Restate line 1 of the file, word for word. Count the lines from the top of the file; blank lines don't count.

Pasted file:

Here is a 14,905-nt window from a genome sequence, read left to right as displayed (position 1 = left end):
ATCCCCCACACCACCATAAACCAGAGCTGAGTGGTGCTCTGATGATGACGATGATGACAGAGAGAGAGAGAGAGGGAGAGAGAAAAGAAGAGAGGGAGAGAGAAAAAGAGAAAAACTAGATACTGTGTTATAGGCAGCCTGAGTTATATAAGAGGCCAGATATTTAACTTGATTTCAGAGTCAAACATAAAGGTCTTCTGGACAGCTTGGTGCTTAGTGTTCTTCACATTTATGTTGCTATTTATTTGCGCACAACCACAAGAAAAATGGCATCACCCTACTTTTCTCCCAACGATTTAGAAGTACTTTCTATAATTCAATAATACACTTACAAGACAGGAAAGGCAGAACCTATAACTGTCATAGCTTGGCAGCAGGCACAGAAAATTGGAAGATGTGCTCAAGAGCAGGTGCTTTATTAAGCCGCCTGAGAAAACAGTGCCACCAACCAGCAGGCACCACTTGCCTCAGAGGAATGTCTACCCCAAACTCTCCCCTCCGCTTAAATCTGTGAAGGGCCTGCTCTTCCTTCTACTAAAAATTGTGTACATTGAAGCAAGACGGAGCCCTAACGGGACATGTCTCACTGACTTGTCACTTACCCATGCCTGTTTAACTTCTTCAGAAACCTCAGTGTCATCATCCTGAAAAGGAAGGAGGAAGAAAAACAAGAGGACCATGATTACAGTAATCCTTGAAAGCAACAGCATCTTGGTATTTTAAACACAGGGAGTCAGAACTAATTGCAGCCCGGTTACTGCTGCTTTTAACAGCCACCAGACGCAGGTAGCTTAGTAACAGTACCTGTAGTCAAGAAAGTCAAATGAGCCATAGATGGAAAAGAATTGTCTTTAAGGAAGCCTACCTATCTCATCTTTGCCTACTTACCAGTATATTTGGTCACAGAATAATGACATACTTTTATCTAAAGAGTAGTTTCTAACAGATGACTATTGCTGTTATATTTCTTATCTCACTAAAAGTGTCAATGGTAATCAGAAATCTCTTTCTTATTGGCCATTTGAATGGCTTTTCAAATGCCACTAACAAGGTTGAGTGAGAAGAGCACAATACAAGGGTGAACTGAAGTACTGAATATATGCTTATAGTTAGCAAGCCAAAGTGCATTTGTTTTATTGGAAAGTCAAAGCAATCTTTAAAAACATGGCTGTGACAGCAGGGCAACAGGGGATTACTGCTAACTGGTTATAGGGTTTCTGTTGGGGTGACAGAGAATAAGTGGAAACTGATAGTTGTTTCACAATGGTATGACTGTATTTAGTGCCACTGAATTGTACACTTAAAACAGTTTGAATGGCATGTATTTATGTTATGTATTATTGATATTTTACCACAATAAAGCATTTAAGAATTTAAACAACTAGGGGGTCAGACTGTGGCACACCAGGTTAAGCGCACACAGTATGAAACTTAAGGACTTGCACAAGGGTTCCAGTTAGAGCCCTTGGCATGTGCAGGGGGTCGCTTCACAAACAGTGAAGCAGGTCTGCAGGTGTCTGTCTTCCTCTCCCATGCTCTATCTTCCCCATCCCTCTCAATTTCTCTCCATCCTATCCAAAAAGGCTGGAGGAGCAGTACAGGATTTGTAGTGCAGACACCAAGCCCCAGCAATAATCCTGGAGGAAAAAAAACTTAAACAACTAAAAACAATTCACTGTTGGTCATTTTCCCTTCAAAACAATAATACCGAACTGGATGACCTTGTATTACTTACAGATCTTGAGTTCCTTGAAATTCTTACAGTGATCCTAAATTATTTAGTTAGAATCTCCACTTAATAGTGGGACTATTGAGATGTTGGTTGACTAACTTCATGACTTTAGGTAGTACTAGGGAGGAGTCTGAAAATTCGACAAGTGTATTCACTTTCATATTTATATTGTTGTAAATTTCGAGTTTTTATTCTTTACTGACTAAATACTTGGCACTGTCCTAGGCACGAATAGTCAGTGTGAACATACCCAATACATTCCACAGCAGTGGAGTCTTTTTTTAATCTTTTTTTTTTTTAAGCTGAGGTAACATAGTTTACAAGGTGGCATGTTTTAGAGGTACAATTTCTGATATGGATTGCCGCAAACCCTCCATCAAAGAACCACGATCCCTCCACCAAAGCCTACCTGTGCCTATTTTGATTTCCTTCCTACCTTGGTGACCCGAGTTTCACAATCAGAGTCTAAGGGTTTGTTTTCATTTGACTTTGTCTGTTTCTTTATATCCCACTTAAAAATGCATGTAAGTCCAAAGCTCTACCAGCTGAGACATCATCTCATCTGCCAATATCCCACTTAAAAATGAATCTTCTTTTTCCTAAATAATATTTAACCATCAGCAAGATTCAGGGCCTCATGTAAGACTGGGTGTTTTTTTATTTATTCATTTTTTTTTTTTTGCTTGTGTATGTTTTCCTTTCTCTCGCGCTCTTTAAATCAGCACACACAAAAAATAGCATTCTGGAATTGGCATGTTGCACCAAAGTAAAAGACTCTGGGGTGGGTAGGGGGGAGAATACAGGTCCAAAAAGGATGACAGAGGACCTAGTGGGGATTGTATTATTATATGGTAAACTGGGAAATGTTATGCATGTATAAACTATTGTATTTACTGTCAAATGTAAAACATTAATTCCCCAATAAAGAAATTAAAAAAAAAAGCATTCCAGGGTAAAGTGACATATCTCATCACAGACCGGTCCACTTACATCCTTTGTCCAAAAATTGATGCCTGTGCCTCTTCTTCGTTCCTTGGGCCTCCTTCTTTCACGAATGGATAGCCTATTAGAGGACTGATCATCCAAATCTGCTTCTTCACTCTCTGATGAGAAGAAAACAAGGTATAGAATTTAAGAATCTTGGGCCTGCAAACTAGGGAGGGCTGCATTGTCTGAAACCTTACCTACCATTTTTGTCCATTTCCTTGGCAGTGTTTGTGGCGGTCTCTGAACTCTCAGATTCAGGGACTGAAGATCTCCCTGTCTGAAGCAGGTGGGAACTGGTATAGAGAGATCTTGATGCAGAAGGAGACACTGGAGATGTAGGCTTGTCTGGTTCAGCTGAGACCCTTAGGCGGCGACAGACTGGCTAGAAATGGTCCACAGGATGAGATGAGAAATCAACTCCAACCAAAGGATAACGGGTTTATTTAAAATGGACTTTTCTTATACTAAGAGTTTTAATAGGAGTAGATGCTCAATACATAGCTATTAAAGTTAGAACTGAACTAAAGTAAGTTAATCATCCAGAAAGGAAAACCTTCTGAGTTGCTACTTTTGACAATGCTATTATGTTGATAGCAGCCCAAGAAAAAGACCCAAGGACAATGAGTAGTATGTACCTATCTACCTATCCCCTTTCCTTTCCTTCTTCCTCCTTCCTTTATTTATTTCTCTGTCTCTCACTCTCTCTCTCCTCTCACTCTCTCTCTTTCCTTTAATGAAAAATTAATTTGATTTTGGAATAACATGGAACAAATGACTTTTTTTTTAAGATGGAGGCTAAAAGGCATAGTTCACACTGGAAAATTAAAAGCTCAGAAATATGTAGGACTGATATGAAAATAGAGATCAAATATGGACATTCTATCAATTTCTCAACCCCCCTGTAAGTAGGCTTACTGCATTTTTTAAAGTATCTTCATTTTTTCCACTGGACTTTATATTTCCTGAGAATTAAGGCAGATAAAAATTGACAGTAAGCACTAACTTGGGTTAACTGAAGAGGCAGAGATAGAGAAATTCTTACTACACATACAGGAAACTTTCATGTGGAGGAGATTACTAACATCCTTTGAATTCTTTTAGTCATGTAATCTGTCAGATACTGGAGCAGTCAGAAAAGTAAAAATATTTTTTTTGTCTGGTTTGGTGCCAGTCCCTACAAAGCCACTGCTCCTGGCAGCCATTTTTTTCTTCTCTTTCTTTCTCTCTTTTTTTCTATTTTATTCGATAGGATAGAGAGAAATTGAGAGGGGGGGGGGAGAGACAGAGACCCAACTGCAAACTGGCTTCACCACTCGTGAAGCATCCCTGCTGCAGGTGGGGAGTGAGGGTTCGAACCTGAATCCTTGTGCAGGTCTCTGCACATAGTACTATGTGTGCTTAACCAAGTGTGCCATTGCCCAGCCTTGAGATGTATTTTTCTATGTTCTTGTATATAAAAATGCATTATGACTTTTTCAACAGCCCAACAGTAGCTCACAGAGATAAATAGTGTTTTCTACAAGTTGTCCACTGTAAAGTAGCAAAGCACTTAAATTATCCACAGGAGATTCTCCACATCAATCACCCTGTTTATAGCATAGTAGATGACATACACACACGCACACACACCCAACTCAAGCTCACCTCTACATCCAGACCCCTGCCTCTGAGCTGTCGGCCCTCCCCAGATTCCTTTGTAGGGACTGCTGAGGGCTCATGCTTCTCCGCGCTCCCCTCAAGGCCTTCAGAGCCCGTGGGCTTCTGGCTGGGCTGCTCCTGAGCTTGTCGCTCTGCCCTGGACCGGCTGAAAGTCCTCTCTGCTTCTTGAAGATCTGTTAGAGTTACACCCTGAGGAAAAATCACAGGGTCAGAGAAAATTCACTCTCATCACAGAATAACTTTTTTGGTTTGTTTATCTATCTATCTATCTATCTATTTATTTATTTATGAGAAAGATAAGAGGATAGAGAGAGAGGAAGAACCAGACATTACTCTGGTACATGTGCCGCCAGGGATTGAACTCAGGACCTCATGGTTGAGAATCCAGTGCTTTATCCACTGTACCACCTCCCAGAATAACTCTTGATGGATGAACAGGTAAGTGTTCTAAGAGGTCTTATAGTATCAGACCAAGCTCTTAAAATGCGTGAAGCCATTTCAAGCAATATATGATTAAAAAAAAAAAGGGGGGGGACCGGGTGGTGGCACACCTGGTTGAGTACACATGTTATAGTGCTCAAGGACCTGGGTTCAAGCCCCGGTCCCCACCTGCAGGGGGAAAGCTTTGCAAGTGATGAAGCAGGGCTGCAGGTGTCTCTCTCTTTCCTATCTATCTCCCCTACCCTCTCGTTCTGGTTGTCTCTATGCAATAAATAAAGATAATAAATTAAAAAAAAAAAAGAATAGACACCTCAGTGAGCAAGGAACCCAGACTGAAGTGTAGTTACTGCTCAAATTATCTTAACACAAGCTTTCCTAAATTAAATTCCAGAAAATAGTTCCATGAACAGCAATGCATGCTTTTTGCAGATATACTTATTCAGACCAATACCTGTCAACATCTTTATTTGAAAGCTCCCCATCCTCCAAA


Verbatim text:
Here is a 14,905-nt window from a genome sequence, read left to right as displayed (position 1 = left end):